'Social Network' Convinced Ridley Scott to Shoot 'Prometheus' on RED
Despite the debates between audiences who took the time to see Prometheus this summer, one thing everyone can agree on is that the film looked absolutely gorgeous and Ridley Scott still knows how to shoot a pretty film, even if the script isn't all that great. Part of that credit goes to director David Fincher and his film The Social Network. Why? Well, Scott recently revealed that while watching a nighttime sequence that moves from outside on the Harvard campus into a party, he was amazed at how great the film looked with only natural light sources, and that's when he decided he wanted to shoot on the amazing RED camera. He explains his decision to use the cameras and talks about how it helped him technically. Watch!
Here's the interview RED conducted with Ridley Scott for Prometheus (via The Playlist):
A team of explorers find a clue to the origins of man on Earth, leading them on a journey to the darkest corners of the universe… There, they must fight a terrifying battle to save the future of the human race.
Prometheus is directed by legendary Oscar nominated filmmaker Ridley Scott, who started it all with Alien and Blade Runner, also directing Thelma & Louise, Gladiator, Black Hawk Down, Kingdom of Heaven, American Gangster, Body of Lies and Robin Hood most recently. The screenplay was originally written by Jon Spaihts (The Darkest Hour), then updated by Damon Lindelof of "Lost" and Cowboys & Aliens, Star Trek 2. Fox sends Prometheus to Blu-Ray and DVD on October 9th this fall. Also visit Weyland Corp.
It looked fabulous. Still waiting for some updates on the [possible] sequel...
Isildur_of_Numenor on Sep 28, 2012
Hollywood Reporter confirmed it on August 1st with a 'planned' release of 2014...but this depends on if Lindelof is returning to script or not.....
Jericho on Sep 28, 2012
Dear God no Lindelof please for heaven's sake.
x on Sep 29, 2012
i think he did a good job where it was due the rest he just seemed too excited for us to keep up with what he intended.....
Jericho on Sep 29, 2012
I kind of get what he intended judging from his interviews but intentions and the final product are two different things.He failed and the movie suffers for it. To be honest it was a let down they went with the whole "aliens made humans" shtick.I was hoping for something original trully alien and really disturbing regarding the space jockeys and their relationship with xenomorphs and not some Stargate/Sitchin/Däniken rehash.It would have been scarier if they made humans irrelevant ants who stumbled upon something way over their heads and just being roadkill in the whole xenomorph space jockey thing as opposed to making us the centre of the alien mithology.IMHO.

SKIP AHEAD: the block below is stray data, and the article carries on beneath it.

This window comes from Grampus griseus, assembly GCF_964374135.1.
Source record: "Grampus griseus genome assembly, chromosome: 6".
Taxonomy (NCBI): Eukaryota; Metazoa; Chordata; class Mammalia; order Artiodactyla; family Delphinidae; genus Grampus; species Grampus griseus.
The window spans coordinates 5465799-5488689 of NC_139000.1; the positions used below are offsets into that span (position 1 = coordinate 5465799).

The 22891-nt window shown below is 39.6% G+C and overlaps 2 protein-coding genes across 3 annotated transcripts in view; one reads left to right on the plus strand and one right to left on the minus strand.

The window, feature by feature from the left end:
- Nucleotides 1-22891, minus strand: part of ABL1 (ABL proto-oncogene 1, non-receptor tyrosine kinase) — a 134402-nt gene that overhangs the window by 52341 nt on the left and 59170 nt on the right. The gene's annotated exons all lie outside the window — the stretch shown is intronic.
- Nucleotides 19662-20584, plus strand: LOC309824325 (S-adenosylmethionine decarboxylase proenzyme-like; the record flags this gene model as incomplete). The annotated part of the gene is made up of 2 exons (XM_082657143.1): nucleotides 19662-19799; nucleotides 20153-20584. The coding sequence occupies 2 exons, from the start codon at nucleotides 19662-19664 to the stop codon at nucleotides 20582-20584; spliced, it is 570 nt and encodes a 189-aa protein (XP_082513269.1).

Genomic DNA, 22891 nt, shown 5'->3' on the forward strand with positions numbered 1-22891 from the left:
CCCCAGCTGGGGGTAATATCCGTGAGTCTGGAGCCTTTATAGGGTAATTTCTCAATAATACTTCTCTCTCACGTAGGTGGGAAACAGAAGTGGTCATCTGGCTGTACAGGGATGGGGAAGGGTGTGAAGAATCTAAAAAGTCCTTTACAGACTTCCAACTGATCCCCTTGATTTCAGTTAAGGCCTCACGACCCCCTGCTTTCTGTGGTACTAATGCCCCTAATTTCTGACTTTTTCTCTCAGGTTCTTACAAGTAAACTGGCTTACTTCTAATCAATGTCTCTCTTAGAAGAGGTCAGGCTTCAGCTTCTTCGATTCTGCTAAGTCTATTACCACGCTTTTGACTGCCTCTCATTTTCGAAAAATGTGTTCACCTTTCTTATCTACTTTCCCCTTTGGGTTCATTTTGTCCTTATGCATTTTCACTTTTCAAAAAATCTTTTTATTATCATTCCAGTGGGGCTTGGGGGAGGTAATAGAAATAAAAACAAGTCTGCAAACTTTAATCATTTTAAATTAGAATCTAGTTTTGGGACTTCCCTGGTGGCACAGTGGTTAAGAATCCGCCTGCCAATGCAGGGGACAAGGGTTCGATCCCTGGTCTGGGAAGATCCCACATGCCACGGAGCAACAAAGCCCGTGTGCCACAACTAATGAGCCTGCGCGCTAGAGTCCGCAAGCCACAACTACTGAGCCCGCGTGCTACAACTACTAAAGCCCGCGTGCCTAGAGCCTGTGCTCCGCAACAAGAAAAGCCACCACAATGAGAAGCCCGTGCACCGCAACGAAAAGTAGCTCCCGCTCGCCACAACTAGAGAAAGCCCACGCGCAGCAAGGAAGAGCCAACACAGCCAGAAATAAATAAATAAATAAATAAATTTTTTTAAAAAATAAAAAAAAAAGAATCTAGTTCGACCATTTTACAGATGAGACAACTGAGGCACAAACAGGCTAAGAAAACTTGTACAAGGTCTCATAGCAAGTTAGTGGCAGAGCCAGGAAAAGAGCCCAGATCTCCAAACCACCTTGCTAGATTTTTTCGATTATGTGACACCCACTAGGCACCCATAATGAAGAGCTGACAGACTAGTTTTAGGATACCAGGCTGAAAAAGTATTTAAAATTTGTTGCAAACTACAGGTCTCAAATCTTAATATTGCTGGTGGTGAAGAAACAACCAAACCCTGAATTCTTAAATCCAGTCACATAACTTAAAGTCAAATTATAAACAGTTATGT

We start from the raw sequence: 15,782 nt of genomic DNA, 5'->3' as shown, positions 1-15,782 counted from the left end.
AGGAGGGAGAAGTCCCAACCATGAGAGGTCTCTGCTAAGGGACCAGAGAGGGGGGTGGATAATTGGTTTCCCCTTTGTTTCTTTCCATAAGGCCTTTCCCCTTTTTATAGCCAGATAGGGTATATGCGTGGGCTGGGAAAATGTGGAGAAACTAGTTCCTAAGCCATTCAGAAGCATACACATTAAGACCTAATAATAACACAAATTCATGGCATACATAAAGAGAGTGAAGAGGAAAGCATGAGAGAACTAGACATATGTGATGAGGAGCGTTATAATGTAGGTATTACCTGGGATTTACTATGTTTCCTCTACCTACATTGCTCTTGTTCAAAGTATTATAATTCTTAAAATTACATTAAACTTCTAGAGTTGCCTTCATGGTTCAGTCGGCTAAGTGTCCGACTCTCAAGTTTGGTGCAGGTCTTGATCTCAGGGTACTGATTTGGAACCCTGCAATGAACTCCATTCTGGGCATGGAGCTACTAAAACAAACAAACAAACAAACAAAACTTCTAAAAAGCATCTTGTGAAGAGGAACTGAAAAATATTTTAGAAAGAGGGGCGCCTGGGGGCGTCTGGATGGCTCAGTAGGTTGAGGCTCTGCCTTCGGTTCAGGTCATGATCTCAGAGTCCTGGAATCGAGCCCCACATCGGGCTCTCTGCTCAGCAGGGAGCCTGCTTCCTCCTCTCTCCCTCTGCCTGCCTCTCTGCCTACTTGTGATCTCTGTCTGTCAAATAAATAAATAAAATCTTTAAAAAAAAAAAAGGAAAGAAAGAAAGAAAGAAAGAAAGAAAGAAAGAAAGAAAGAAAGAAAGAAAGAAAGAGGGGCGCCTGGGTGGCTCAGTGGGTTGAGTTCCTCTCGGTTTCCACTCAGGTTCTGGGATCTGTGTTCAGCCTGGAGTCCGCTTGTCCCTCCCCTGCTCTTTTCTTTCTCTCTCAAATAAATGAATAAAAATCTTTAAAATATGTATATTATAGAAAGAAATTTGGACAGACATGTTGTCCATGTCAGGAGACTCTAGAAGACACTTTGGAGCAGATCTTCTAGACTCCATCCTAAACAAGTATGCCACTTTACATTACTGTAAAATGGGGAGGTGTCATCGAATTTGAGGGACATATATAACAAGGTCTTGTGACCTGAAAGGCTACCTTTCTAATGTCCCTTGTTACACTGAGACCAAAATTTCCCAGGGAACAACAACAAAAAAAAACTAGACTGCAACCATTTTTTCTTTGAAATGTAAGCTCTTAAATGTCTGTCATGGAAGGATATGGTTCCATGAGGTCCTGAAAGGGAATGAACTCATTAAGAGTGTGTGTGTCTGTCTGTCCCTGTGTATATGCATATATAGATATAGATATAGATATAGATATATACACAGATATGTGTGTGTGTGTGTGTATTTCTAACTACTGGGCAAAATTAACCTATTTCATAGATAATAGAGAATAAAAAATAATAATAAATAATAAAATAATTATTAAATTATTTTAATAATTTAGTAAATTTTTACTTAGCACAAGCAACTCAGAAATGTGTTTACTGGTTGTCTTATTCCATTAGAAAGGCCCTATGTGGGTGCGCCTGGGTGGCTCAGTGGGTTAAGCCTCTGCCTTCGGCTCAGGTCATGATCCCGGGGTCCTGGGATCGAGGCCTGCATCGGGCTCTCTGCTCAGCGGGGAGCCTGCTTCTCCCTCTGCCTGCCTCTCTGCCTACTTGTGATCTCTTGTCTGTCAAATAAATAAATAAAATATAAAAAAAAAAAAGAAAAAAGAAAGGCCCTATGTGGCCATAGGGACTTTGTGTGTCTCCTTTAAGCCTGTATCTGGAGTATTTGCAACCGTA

x on Sep 30, 2012
"Fincher shoots in a very similar way to how I do... except I don't do 96 takes. Hee hee." Nice little jab there haha.
Zach on Sep 28, 2012
Thats cool, too bad the movie was ridiculous....biggest letdown of the year...I got Lindeloffed.
Cody W on Sep 28, 2012
Pity it didn't convince him to hire a decent screenwriter.
guest on Sep 28, 2012
Was going to post the same thing. Those guys should spend more time on their scripts than fawning over all the new camera tech.
rennmaxbeta on Sep 28, 2012
I would go for a sequel that's enough said!
Avi Smulders on Sep 29, 2012
They can still save it
Richie G on Sep 29, 2012
lindelof script = deus ex machina and lol @ scott. "we gotta do better stories, that's absolute..." next time ridley, please read the screenplay carefully and see if it makes any sense. that way, you'll know beforehand whether or not you hired a complete hack of a writer like lindelof and not waste 2 hours of my life on trash like prometheus.
xtheory on Sep 29, 2012
You think he wouldve noticed by the time he was directing a chick having her stomach sliced open only to be running from aliens a few minutes later...o thats right she had those "futuristic drugs"...lol
Cody W on Sep 29, 2012
Prometheus was a mediocre film, who cares about the "pretty" cinematography?
mcj5644 on Sep 29, 2012
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